The story culminates in a large ceremonial cave, with elements suspiciously similar to the finale of Raiders of the Lost Ark. The budget strained to keep up with the script from the beginning and at this point it coughs up the last of its petty cash for some laughable these-looked-snazzy-circa-the-eighties special effects. A ‘big’ adventure like this requires something visually spectacular when it peaks, but Librarian II limps to the finish. The climactic scene involves what seem to be fireworks superimposed on some mountains, to signify stuff blowing up real big. Wyle’s charisma is the only thing compensating for the craptastic nature of the rest of the movie, but even Harrison Ford in his prime would have been dragged down by something this dire. It’s a shame, as Wyle is clearly enjoying the chance to play a cheeky adventurer and is pretty good at it.
Productions like this are an exercise in frustration to watch: you can see what they were going for and how they could have made it work at least somewhat better, given a thorough script polish and a larger budget. As it stands, the time, money and effort actually invested seem completely wasted on a half-hearted product that won’t raise anyone’s pulse. The lesson here is: do something well, or don’t do it at all. This is exactly the kind of generic, inferior movie that life’s too short to waste time on.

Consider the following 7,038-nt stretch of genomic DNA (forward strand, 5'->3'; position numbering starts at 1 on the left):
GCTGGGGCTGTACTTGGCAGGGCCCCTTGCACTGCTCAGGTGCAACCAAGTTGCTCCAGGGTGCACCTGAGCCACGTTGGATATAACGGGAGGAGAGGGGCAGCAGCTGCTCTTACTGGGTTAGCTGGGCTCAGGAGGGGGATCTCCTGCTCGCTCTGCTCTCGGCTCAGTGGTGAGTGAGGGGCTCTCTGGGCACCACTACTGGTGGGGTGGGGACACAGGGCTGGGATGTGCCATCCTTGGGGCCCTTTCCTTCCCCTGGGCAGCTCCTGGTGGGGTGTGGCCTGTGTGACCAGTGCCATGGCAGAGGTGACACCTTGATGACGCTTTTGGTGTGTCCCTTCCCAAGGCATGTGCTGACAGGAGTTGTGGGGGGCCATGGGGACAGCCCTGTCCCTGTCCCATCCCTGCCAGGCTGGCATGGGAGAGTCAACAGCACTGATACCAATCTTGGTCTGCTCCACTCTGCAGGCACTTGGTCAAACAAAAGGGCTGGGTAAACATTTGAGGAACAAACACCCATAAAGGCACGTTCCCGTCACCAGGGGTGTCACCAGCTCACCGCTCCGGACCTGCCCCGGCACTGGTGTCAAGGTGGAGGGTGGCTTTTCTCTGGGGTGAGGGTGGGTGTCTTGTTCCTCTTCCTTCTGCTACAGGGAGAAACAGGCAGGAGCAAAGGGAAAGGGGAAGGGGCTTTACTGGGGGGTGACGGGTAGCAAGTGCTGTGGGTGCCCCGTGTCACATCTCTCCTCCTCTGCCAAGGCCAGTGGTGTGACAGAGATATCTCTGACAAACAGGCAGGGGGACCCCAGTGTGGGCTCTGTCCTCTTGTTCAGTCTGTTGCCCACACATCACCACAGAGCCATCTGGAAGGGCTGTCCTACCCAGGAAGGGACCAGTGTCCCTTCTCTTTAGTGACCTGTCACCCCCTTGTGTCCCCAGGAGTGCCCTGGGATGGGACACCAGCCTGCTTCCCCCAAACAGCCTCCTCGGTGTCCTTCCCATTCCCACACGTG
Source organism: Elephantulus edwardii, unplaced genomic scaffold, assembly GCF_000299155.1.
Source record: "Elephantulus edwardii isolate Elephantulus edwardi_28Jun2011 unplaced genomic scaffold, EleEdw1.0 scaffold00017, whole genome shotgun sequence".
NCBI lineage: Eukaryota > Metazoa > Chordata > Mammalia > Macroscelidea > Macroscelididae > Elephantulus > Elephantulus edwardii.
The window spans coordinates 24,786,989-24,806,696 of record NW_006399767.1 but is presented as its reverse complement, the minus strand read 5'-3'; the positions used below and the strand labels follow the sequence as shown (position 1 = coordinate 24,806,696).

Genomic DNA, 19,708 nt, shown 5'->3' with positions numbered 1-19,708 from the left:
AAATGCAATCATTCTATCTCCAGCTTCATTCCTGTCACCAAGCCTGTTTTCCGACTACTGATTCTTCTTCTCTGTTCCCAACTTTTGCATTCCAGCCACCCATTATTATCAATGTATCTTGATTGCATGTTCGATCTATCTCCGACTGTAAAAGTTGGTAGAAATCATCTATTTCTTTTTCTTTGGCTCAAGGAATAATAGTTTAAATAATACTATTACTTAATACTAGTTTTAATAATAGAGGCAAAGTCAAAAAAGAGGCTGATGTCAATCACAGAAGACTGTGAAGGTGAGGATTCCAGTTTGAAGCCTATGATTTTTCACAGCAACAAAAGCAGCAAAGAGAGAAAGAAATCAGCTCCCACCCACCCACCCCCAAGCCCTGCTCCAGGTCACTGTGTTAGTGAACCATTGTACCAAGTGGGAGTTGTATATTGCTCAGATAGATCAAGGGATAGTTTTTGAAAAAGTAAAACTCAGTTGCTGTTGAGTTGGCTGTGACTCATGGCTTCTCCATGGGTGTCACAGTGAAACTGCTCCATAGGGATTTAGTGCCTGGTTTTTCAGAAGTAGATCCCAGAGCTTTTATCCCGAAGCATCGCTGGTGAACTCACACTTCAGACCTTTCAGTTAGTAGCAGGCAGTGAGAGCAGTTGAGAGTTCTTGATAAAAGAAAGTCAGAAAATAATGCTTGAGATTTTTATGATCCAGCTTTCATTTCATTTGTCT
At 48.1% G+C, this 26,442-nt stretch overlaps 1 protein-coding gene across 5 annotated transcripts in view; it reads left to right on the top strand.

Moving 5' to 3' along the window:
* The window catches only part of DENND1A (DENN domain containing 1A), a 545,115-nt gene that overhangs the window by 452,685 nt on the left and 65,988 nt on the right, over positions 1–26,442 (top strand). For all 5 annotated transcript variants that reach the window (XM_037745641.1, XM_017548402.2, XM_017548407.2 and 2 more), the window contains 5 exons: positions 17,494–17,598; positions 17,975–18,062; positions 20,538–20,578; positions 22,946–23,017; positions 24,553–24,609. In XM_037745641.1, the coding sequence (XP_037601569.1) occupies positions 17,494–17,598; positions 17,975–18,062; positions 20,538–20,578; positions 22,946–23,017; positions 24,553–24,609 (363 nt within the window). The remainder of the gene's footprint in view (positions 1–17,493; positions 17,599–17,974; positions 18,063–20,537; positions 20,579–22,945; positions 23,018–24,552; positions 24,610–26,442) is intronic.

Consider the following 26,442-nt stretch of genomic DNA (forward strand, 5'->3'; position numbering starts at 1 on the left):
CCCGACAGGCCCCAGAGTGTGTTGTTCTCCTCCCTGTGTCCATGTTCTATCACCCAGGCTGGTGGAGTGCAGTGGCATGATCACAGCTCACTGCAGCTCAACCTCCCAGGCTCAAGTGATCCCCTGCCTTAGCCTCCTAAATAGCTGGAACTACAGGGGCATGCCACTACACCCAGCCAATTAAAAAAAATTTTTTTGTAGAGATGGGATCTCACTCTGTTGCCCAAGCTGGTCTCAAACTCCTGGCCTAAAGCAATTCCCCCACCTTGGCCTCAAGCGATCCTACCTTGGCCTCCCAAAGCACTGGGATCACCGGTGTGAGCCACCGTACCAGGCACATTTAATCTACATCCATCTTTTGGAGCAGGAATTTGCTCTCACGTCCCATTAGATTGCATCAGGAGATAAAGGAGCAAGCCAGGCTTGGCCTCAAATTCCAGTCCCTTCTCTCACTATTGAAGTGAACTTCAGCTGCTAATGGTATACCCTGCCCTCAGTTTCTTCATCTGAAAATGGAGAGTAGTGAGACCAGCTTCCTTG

Saturday, June 18, 2011
When it comes to the interviews, my feeling is that he got in too close with the camera, to the point where the (literal) closeness gets claustrophobic. I assume he was trying to make the conversations feel intimate and personal, but having the camera right up to someone’s face is mostly just distracting, especially when the face is then blown up to cinema screen size. A bit disappointing was the lack of depth to the documentary: a selection of men within the scene air their opinion and we follow some of them ‘in the wild’, but an outside perspective is pretty much lacking and the documentary seems to be cheerleading the bear scene, rather than giving an in-depth analysis of it. The fact that being heavily overweight could be detrimental to your health, for instance, is pretty much ignored. As is the story of how the really heavy bears got into that shape. Was it a conscious choice, a rejection of the norm or a different idea of beauty? Did it just happen to them and is it now a question of self-acceptance and owning it? However, there are a few contrary thoughts – such as: why are we segregating ourselves and turning away others, when that is exactly what we dislike about other parts of the gay scene? But the overall tone is one of collected opinions, rather than any overarching conclusion.